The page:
Mission Working Dogs arrives at Christmas Parade on November 27

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Past, present and future service dogs for veterans with PTSD or mobility issues. Clockwise from back left: Moxie, Libby, Belle, Indy, Abigail, Ranger, Doug and Eleanor. Photo provided

OXFORD – This year’s Christmas Parade is going to the dogs, and Lorraine Hill of the Auxiliary to VFW Post 9787 couldn’t be happier about it.

That’s because Christy Gardner of Oxford, a veteran who suffered multiple amputations from an accident while serving in South Korea, accepted Hill’s invitation to be the guest of honor. of the auxiliary during their very first float in the parade.

Hill said their plan for the parade is to collect enough donations for the mission’s working dogs to fill the beds of two pickup trucks and stack on the float. Some dogs will get on the chariot and others will walk alongside their owners.

The Auxiliary lead truck will pull a flatbed trailer equipped with hay bale seats, a Christmas tree with vintage and handmade ornaments and a decorative reindeer. A second truck will serve as the rear bookends. And Hill said recruit volunteers of all ages will participate. Two 90-year-old auxiliary members, Mary Maberry and Dot Forini, already have their chosen places in each of the pickups. Students from Oxford Hills Comprehensive High School will walk alongside the float, handing out candy to spectators and collecting financial donations to Mission Working Dogs.

“We’re focusing on the mission working dogs,” Hill said. “We will have Christy’s banners on the sides of the float. Our boom box will play ‘Who let the dogs out’ and the barking song ‘Jingle Bells’. And we also have some patriotic songs to sing about.

While Auxiliary VFW builds his float, Gardner has been busy lining up Mission Working Dog colleagues and clients to participate. She wants as many dogs as possible to accompany her and her two assistance dogs, retired Moxie and the soaring Doug.

Eight dogs – Moxie and Doug along with eight young dogs in training – make up an exuberant welcoming committee of visitors to Gardner’s home in Oxford, supplemented last summer by two veterans support groups, Tunnel to Towers and A Soldier’s Journey Home. The pack immediately befriends anyone who crosses the threshold and gets along wonderfully.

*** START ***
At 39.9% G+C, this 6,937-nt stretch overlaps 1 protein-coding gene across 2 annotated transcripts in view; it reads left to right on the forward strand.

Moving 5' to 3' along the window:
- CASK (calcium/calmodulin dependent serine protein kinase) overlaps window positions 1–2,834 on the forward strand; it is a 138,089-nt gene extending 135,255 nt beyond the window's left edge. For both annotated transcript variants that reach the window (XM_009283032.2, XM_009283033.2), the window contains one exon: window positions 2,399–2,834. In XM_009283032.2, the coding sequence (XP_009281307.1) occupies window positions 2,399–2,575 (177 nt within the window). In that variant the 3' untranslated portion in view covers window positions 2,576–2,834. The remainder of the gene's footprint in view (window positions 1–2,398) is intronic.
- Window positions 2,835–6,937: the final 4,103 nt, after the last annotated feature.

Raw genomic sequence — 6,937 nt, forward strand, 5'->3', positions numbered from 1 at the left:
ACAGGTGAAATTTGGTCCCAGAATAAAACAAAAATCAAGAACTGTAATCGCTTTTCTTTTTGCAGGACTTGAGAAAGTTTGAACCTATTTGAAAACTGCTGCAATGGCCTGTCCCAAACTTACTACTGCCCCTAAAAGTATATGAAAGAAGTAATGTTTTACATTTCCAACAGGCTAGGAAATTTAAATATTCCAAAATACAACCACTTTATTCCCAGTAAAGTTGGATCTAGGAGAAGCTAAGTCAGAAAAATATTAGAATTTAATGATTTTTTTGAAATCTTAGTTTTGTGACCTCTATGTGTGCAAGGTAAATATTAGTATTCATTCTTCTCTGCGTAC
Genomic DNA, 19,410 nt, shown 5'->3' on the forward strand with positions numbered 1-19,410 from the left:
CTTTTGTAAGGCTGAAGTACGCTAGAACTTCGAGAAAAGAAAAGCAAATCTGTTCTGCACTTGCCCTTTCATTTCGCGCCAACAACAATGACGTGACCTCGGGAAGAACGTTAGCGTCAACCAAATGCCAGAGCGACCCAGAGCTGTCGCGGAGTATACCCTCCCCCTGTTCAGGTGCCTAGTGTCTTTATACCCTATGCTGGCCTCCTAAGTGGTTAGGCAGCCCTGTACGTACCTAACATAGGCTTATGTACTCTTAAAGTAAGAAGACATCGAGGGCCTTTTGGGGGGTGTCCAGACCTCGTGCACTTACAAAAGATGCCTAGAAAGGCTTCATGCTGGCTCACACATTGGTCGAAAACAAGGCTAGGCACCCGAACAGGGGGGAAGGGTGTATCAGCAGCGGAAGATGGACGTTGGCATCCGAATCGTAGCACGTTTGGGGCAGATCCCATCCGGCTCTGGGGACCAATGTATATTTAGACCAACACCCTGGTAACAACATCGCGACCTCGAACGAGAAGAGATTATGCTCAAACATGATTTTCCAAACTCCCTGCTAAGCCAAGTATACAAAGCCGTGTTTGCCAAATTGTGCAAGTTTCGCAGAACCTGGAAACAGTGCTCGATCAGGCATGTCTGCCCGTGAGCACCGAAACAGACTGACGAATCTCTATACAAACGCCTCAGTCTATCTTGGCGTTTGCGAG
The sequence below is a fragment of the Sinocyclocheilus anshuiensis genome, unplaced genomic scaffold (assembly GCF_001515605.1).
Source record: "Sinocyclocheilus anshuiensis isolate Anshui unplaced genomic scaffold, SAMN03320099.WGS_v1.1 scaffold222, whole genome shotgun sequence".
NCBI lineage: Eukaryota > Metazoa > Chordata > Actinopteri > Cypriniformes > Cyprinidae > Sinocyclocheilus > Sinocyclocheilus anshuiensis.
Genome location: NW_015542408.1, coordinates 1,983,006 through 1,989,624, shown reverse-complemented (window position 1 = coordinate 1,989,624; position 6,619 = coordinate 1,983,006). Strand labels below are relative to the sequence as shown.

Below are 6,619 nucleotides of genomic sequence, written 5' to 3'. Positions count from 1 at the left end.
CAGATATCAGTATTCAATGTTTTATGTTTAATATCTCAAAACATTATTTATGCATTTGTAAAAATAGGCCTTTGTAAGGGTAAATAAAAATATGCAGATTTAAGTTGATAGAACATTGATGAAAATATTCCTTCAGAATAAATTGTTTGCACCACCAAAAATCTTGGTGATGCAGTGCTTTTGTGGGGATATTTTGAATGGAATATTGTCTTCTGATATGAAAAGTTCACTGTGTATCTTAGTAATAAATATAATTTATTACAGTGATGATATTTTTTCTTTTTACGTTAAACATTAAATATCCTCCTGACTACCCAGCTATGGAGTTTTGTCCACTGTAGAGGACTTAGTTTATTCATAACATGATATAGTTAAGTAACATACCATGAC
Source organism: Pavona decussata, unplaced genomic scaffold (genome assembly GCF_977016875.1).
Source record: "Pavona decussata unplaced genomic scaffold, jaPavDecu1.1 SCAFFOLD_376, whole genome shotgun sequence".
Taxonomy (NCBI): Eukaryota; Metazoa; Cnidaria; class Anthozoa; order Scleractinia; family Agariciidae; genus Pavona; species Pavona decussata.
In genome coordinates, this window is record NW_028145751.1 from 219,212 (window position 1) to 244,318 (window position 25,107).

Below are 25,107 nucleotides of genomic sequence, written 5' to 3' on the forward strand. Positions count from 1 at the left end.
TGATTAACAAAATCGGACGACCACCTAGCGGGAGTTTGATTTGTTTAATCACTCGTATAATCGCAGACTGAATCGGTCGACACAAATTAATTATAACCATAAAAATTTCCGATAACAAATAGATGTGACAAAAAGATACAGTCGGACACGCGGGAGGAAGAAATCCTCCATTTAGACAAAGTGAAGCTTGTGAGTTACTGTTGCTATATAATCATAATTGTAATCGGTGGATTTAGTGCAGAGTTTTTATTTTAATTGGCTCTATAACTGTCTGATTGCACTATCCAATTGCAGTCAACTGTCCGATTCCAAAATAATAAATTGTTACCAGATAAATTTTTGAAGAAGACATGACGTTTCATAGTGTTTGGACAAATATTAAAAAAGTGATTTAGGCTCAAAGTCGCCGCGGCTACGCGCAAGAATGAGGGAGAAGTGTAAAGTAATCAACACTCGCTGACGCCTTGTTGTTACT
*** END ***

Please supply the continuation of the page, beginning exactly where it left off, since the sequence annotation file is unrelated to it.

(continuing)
To distract them from their excitement, Gardner called them into the kitchen and each sat patiently as she handed out rawhide treats.

Christy Gardner of Mission Working Dogs hands out rawhide to Moxie (center) her retired service dog as the rest of the pack anxiously await their own chews. Nicole Carter / Democratic Announcer

“There are up to 28 dogs in the program,” Gardner said. “And three new candidates. Last April, we graduated our first cohort of four.

When asked what the foundation most needed for the donated property, Gardner’s response was short and sweet. “Croquettes. Dry dog ​​food. A bag of dog food lasts about four days.

Monetary support is also always welcome. Gardner’s vision for Mission Working Dogs is a training facility with a kennel, offices and cubicles where clients can stay when they come to meet and train with their service partners. The training “campus,” as she calls it, will cost just over a million dollars to build.

There are a myriad of other ways people can support Mission Working Dogs, including puppy supplies and training materials like portable kennels, dog treats, leashes, collars, and harnesses. The group maintains wishlists on Amazon and Chewy, which can be accessed through their website, missionworkingdogs.com. Human volunteers are also in great demand.

“We need puppy breeders,” Gardner said, adding that it wasn’t the easiest job. “The basic requirements for raising a service dog are that people love dogs. They must be disciplined to commit to helping transport the dog for training. Other animals in the house are possible but there are conditions for a dog in training to coexist with other dogs. And they have to be ready to let go of the dog after taking care of it for so long.

There are other ways of working with dogs for volunteers. People can help with training sessions for socialization and exposure to different public situations, as a manager or distractor, or participate in organizing or working at fundraising events. Breeders whose puppies have the temperament and intellect to work as a service dog often donate their litters.

The current pack of Mission Working Dogs students and mentors loaded onto the bus and ready for a field trip. Clockwise from bottom left, Doug, Libby, Abigail, Ranger, Belle, Indy and Moxie. Photo provided

In addition to sponsorship of Mission Working Dogs in South Paris VFW, the VFW Auxiliary State-level President has adopted Mission Working Dogs as his signature support project for the year.

Hill said his entire group was thrilled that Gardner accepted their invitation to the Christmas parade and looked forward to meeting her.

“Between dogs and veterans, we are addicted! she laughed.

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